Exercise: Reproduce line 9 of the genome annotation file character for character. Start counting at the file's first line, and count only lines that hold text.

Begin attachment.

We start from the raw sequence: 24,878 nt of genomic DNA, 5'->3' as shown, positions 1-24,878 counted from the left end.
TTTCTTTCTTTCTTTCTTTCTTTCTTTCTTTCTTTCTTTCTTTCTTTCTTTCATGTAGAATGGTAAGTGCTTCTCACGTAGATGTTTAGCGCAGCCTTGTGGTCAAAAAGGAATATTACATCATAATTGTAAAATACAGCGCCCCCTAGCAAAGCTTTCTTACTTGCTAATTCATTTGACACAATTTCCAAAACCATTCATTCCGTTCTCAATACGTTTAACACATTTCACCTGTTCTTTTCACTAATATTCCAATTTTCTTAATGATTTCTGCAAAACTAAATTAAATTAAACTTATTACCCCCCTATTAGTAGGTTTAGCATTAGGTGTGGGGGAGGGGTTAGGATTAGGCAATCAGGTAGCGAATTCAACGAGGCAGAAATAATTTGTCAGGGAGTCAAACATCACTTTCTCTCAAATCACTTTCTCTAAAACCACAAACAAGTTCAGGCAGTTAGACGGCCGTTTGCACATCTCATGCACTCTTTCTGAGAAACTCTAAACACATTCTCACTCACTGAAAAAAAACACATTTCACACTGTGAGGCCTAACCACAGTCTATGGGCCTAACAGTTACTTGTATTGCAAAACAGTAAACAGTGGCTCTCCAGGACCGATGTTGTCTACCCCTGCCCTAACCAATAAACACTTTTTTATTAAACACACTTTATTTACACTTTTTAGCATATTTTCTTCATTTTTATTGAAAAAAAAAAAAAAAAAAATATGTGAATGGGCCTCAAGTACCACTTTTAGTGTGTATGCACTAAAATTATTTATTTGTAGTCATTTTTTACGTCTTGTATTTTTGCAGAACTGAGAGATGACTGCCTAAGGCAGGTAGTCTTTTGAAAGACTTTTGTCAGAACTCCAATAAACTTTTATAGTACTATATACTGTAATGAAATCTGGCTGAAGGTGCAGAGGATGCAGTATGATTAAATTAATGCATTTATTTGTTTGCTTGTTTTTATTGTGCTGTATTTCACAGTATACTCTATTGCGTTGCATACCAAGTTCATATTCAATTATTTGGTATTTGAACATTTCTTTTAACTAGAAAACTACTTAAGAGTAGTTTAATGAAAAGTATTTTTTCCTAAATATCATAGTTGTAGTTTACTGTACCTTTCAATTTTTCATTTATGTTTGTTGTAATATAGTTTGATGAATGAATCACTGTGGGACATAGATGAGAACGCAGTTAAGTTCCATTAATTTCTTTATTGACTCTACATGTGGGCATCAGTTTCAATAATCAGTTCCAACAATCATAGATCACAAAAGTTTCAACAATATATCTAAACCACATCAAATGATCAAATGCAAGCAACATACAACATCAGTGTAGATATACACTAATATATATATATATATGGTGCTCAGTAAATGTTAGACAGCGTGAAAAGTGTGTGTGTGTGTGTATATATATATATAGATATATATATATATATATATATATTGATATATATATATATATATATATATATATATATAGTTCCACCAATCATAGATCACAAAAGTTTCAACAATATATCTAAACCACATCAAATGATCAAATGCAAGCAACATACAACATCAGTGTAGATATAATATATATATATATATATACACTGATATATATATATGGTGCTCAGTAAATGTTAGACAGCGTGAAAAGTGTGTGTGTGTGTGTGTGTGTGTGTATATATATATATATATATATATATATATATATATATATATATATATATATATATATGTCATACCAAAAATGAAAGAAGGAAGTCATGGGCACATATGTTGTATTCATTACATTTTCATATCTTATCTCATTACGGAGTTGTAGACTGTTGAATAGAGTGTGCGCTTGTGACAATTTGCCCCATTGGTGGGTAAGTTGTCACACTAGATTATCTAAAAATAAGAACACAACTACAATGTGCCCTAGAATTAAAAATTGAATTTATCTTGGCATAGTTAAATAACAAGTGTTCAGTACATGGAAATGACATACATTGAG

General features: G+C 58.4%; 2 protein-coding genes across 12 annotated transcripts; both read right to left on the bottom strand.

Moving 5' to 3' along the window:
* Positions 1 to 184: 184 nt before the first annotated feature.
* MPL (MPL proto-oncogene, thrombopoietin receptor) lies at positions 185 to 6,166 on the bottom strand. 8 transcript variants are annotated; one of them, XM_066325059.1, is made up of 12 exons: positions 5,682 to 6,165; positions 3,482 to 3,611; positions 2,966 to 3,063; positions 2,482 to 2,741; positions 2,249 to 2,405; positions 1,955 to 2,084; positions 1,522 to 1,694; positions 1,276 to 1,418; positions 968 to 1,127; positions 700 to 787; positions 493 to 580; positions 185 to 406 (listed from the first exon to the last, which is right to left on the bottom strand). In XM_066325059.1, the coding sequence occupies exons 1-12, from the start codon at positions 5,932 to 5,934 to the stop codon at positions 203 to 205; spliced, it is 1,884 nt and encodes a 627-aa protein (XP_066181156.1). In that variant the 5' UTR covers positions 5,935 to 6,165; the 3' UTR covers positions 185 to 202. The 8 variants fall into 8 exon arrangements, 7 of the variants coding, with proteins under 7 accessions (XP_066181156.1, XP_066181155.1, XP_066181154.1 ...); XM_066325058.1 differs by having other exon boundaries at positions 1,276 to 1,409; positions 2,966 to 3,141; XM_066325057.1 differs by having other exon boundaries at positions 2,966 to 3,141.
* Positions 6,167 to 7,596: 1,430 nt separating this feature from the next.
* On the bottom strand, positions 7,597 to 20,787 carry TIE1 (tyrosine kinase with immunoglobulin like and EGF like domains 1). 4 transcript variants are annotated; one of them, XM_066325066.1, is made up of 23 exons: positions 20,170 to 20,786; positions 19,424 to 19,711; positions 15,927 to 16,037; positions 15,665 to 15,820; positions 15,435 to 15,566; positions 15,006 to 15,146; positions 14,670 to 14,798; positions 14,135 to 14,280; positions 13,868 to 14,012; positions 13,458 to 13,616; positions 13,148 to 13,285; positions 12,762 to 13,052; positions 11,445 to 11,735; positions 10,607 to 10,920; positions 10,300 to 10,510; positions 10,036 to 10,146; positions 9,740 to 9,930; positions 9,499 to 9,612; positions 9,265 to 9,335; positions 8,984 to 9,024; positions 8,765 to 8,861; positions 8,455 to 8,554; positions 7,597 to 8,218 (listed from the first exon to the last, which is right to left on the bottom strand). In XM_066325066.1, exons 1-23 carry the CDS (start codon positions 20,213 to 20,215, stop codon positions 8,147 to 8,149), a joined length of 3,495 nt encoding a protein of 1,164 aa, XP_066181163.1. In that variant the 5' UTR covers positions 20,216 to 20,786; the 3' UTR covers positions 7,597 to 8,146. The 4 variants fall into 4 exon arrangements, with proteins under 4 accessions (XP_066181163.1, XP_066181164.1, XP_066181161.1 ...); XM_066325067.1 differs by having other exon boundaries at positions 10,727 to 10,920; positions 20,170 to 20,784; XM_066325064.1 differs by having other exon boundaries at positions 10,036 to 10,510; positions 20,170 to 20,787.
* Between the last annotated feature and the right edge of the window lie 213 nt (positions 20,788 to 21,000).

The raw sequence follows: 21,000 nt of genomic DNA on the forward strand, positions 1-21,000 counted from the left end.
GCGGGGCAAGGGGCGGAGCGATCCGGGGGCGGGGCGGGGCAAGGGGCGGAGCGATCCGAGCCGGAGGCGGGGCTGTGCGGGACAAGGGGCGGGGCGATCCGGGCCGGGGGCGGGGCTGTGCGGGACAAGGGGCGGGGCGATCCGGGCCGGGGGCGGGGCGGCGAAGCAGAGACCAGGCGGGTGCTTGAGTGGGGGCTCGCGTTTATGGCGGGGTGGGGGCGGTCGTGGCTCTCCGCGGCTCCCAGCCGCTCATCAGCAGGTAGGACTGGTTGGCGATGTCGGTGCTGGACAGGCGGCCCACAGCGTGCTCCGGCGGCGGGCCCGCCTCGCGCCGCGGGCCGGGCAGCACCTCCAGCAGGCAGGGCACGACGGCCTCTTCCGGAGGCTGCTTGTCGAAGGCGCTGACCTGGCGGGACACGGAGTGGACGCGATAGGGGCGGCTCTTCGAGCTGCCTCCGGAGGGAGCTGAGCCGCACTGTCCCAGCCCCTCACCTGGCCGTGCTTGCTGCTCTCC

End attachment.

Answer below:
* Between the last annotated feature and the right edge of the window lie 213 nt (positions 20,788 to 21,000).